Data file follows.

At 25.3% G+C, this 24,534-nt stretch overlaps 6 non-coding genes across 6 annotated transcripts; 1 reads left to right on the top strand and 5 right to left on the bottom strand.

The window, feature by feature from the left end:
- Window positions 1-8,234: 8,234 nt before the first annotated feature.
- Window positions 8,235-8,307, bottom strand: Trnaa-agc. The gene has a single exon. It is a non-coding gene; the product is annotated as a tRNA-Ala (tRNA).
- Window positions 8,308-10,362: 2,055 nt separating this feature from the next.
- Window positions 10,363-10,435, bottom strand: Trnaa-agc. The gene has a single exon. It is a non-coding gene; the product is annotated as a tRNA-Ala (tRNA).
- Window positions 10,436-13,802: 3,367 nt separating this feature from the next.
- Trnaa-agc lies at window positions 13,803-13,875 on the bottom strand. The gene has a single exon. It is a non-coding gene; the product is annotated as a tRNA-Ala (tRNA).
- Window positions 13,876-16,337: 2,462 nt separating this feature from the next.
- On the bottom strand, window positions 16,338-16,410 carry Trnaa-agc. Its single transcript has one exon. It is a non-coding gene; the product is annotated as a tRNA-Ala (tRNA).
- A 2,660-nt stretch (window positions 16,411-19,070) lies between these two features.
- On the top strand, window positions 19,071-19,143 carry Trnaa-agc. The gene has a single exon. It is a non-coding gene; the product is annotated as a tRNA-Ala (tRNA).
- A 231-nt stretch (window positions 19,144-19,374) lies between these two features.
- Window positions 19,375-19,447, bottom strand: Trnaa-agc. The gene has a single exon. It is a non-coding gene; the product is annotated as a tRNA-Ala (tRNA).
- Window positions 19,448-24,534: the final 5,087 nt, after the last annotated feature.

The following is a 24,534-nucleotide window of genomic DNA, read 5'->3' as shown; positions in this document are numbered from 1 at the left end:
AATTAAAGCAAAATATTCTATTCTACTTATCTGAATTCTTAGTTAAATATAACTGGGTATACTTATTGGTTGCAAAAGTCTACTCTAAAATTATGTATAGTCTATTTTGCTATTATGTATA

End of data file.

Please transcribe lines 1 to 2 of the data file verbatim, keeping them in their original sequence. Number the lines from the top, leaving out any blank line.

At 25.3% G+C, this 24,534-nt stretch overlaps 6 non-coding genes across 6 annotated transcripts; 1 reads left to right on the top strand and 5 right to left on the bottom strand.

The window, feature by feature from the left end: